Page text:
- A lot of credible financial institutions want to support Eskom's just energy transition, says CEO Andre de Ruyter.
- The CEO said that Eskom is currently considering a plan of concessional financing, on provision that the power utility reduces its carbon footprint.
- De Ruyter says Eskom has also been engaging with communities who would be affected by the energy transition.
Eskom CEO Andre de Ruyter says that green financing could possibly help address Eskom's debt woes.
The chief executive on Thursday was speaking during a briefing on the quarterly state of the system. The power utility has been struggling with operational and financial challenges. It has had to implement load shedding, as a number of its units undergo much needed reliability or long-term maintenance, and it foresees the risk of load shedding to persist over the near term until the maintenance programme is completed by the winter of 2021.
Weighing in on its R480 billion debt burden, De Ruyter said that through the unbundling, Eskom envisions having the bulk of the debt carried by the generation entity with the transmission and distribution entities each carrying a quarter. This decision, however, still requires a lot of work – as Eskom needs to ensure that it will not default on existing loan covenants.
During a question-and-answer session on the potential for green financing for the power utility going forward, De Ruyter said that green financiers were willing to support Eskom's just energy transition, which would include renewable energy generation. "The appetite to support Eskom in these endeavours, certainly is there." He however noted there is a reluctance of green financiers to extend loans to a company with a high carbon footprint as Eskom has.
"We are in the process of developing a solution - we are talking to a number of players in the space which will probably involve making available concessional financing, discounted financing to help us with our debt burden and interest burden," said De Ruyter. The financing would be made available against Eskom reducing its carbon footprint, he explained.
Currently Eskom is not able to pursue a very large renewable new build campaign - which is why it is attracting private capital to make these investments. "We have to use this opportunity of reducing our carbon footprint to be enable us to address the R480 billion worth of debt we have got."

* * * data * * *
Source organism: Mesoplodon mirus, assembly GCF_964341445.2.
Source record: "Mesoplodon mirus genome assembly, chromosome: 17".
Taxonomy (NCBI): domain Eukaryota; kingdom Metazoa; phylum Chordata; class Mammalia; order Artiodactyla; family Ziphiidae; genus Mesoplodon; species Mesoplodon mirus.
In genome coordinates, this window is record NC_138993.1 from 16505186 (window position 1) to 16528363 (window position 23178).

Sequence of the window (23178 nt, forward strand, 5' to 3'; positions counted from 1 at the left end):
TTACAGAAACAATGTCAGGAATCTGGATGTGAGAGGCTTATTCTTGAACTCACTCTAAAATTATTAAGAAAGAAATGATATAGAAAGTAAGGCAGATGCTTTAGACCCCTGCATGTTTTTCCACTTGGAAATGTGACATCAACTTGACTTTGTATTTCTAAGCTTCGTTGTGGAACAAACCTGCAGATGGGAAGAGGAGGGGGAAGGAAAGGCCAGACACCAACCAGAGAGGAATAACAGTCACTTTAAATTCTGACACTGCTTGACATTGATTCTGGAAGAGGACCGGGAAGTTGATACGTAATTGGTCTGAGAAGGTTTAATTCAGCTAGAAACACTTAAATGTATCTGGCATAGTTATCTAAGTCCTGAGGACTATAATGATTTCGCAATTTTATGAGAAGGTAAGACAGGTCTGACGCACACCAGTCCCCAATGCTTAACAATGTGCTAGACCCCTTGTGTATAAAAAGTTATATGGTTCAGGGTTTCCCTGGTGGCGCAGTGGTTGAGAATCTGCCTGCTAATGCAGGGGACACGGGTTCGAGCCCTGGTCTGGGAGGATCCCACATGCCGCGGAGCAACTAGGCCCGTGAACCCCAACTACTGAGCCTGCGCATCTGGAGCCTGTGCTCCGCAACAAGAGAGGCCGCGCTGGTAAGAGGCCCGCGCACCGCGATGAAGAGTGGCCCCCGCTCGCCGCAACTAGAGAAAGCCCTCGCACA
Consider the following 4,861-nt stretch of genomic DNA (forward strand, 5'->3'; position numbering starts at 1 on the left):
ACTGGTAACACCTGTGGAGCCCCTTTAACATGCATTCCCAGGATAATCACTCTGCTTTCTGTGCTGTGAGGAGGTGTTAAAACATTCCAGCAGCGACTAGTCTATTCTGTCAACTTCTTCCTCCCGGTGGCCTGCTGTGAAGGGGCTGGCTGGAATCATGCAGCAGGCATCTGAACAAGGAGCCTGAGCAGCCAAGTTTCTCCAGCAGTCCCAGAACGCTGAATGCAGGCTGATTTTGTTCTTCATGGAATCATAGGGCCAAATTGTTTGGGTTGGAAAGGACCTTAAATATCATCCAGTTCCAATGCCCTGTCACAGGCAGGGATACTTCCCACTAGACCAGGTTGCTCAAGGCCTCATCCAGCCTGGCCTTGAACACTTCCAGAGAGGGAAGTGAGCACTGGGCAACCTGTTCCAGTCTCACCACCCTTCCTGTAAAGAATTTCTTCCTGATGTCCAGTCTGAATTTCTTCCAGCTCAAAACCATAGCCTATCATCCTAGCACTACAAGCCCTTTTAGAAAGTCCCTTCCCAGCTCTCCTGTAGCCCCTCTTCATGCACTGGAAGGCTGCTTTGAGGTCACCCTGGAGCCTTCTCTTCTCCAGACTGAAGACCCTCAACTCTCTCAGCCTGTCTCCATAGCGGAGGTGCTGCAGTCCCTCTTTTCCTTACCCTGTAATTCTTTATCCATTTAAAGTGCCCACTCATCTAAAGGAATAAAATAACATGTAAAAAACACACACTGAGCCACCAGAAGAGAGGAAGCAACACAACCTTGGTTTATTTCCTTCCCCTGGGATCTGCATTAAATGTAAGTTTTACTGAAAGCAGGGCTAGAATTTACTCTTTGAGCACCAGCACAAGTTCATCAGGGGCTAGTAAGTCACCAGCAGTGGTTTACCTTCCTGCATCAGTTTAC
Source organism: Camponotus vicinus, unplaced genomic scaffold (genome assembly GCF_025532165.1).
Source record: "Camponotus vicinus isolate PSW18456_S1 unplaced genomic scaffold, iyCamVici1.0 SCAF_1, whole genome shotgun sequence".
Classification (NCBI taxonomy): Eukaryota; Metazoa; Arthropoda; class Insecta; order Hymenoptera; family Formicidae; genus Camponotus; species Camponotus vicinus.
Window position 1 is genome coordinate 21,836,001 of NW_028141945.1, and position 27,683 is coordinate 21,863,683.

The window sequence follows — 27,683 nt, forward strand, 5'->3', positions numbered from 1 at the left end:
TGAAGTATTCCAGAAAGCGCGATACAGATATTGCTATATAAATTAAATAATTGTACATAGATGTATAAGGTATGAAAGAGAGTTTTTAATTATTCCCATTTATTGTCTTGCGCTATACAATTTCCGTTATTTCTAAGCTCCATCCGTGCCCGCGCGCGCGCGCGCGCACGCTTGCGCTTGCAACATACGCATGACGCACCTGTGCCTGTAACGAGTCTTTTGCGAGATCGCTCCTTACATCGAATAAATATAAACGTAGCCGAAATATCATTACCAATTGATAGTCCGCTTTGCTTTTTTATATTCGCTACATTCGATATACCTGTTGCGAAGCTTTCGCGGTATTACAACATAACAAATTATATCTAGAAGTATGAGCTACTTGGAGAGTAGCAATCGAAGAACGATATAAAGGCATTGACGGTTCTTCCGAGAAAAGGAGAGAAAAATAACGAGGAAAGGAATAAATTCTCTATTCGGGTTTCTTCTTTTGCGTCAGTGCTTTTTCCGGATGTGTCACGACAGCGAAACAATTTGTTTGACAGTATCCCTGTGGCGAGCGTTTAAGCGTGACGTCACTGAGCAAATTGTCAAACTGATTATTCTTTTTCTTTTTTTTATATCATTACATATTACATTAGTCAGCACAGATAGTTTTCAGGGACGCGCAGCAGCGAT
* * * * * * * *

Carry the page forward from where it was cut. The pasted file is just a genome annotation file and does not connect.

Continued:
This is similar to a recommendation of a blended climate-linked finance facility made by the Eskom Sustainability Task Team, which was appointed by President Cyril Ramaphosa in 2018, Fin24 previously reported.
Eskom is in the process of finalising the appointment of financial advisers to assist with the green financing solution. Eskom has put out an enquiry to the market with the view to appoint a panel of financial advisers, one of the requirements for appointment would be experience in the field of green financing, De Ruyter explained.
The financial advisers would help to restructure the green financing transaction, which would be complex given Eskom's situation. De Ruyter said these expertise are needed because there are only a few international precedents available – which cannot necessarily be applied to Eskom's situation. "We have a very large coal fleet that is going to remain in operation for an extended period of time. We are not going to transition en masse in a very short space of time to renewable energy. We have some complexities that will need to be addressed."
Head of capital markets research at Intellidex Peter Attard Montalto noted that green financing would not really reduce the size of Eskom's debt burden, but would rather be a cheaper form of financing. "It does not solve the problem at the end of the day. It (the debt) will be cheaper but it will have to be paid t th end of the day," he said.
De Ruyter explained that the transition to renewable energy did not only make sense in response to climate change, but also as a business case given that the cost of renewable energy technologies had reduced substantially.
However, De Ruyter noted that the transition must be just. "We have to look after the citizens involved in the coal mining value chain- that they are not left in the lurch," said De Ruyter.
Eskom has been engaging with communities on the matter.
"The first round was a bit rocky, but the second round has been far more positive as the communities are starting to appreciate the fact that there a future after the power station goes into retirement," said De Ruyter.
He added that the Just Energy Transition Office established earlier this year has done extensive system modelling to understand the requirements of the system going forward.
"We are in the process of developing financial and business plans to underpin the required investments. We are continuously engaging with developmental financing institutions keen to assist us," said De Ruyter.